Two Weeks in Review, 8 – 21 November 2021

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Book Discussion

The discussion of David Lefkowitz’s book Philosophy and International Law: A Critical Introduction continued in the last couple of weeks. Here are all the posts in the book discussion for you to use to catch up on the symposium if you missed out:


 addresses the recent applications lodged by Armenia and Azerbaijan against each other before the ICJ and reflects on the trend of using compromissory clauses to litigate only one element of what is really a broader conflict and the rise of CERD litigation before the Court. Fontanelli concludes by suggesting that the Court is stuck in the middle while ‘Applicants squeeze any available compromissory clause to bring a lawsuit today [and] drafters make sure to minimise exposure to such lawsuits tomorrow.’ 

 writes about the recent decision by the ICC Appeals Court in the case against Ali Kushayb which engaged questions of the application of the principle of legality before the ICC in situations where a non-party state is referred to the Court by the UNSC. Lentner suggests that the ICC has adopted a presumption of ‘foreseeability’ – that ‘individual could have reasonably expected to face prosecution under national or international law’ – with respect to the crimes within its jurisdiction but argues the reasoning for this is a little ambiguous.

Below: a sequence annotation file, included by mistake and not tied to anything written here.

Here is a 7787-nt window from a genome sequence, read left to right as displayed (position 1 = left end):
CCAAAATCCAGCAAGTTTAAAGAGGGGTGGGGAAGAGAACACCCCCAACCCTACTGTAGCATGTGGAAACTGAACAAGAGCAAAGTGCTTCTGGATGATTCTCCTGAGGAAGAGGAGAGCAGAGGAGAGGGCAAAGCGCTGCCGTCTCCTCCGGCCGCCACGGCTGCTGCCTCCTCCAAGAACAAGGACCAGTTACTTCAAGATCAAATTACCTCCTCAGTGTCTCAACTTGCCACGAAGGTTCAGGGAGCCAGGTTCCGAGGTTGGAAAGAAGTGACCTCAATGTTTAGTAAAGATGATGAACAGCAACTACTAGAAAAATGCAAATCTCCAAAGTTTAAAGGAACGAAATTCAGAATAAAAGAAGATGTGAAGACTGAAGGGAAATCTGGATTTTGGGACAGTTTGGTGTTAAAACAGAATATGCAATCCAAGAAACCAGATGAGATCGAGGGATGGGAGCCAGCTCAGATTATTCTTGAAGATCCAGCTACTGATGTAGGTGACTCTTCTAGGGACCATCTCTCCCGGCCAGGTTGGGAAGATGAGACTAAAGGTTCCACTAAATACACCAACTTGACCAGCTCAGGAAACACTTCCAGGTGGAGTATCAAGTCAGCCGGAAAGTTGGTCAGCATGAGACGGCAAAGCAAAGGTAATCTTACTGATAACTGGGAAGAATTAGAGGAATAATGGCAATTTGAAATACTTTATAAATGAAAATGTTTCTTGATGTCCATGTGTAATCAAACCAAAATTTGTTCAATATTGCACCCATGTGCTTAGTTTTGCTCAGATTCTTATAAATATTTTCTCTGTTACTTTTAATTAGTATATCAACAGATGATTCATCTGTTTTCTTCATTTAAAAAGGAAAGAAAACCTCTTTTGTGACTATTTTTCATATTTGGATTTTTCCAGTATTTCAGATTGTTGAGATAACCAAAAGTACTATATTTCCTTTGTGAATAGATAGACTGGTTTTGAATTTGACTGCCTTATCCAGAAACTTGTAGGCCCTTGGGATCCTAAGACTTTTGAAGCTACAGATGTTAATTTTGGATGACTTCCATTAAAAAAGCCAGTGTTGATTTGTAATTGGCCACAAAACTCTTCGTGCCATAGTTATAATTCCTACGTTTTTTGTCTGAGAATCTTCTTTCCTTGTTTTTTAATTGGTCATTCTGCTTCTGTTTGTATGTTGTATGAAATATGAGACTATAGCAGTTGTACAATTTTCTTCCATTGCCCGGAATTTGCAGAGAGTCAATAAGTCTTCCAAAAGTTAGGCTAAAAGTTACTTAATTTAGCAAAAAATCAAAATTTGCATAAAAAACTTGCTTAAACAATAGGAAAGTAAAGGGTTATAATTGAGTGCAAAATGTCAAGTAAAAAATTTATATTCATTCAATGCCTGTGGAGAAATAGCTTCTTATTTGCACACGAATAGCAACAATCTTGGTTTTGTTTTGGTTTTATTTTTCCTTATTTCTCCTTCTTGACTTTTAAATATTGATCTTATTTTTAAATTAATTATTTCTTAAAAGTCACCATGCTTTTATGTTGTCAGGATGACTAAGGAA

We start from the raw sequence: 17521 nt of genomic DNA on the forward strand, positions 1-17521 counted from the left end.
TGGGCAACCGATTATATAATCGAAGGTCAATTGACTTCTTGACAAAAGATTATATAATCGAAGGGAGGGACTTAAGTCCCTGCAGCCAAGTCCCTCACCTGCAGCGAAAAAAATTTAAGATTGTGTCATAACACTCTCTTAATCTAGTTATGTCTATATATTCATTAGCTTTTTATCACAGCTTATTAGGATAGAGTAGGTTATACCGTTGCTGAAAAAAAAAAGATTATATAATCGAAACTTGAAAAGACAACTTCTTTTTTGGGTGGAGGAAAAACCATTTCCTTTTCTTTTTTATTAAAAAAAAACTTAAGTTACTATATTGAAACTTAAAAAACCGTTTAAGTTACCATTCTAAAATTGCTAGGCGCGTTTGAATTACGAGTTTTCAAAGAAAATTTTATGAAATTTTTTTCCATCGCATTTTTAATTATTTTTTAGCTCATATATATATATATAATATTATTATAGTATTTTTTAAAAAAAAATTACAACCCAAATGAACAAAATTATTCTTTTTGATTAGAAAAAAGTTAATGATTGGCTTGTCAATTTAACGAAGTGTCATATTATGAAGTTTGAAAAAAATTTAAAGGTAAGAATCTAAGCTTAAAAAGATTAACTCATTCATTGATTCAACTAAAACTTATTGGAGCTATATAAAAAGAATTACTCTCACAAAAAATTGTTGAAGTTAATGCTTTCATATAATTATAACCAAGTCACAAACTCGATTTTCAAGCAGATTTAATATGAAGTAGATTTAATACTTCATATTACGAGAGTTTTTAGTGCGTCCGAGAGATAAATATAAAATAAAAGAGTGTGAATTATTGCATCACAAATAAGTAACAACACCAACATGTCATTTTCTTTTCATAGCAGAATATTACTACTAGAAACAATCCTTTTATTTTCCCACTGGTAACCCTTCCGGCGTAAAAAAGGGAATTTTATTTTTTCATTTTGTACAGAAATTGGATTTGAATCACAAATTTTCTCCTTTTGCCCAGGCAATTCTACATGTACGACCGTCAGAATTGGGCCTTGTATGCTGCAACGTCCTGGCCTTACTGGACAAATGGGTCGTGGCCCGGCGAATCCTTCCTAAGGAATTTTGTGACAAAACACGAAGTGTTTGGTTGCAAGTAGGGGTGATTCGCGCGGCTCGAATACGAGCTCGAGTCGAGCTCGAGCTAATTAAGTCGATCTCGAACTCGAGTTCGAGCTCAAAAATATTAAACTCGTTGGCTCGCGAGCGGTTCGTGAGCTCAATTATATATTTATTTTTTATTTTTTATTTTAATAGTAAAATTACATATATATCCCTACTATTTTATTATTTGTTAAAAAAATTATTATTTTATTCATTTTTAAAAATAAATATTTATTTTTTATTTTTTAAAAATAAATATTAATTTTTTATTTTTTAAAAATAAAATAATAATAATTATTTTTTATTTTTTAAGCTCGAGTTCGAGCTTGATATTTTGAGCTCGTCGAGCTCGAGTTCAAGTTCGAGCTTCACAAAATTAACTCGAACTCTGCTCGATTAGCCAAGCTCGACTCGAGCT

notes some risks and shortcomings in the ‘rights turn’ in climate change litigation in her post coinciding with the end of COP26. The shortcoming is that human rights are ‘primarily a national affair’ when climate change is a global problem which leads to accountability gaps in choosing the correct fora and establishing complex fact patterns. The risk, according to Raible, is that a focus on right holders and duty bearers does not address the distributive justice concerns that are so key to climate justice. Raible concludes by saying that human rights should only be part of the solution to achieving climate justice. 

and  argue that Poland is violating human rights ‘on a massive scale’ through its policy of ‘pushing back’ migrants to Belarus and the construction of a border fence. They argue these policies violate the prohibition of degrading and inhuman treatment and the prohibition of collective expulsion under the ECHR.

and  develop the argument that it is possible that acts of self-defense might also be subject to human rights limitations and use the Nagorno-Karabakh as a compelling case. They suggest that these acts typically ‘fall through the cracks’ of jus in bello and jus ad bellum and that a human rights informed approach might help flesh out the ‘notoriously underdeveloped’ principle of proportionality in jus ad bellum.


We are in the middle of hosting a joint symposium with Articles of War on the Oxford Forum for International Humanitarian Law Compliance.

All recent Events and Announcements can be found here.

The European Journal of International Law has new advance articles and advance reviews available to read online.

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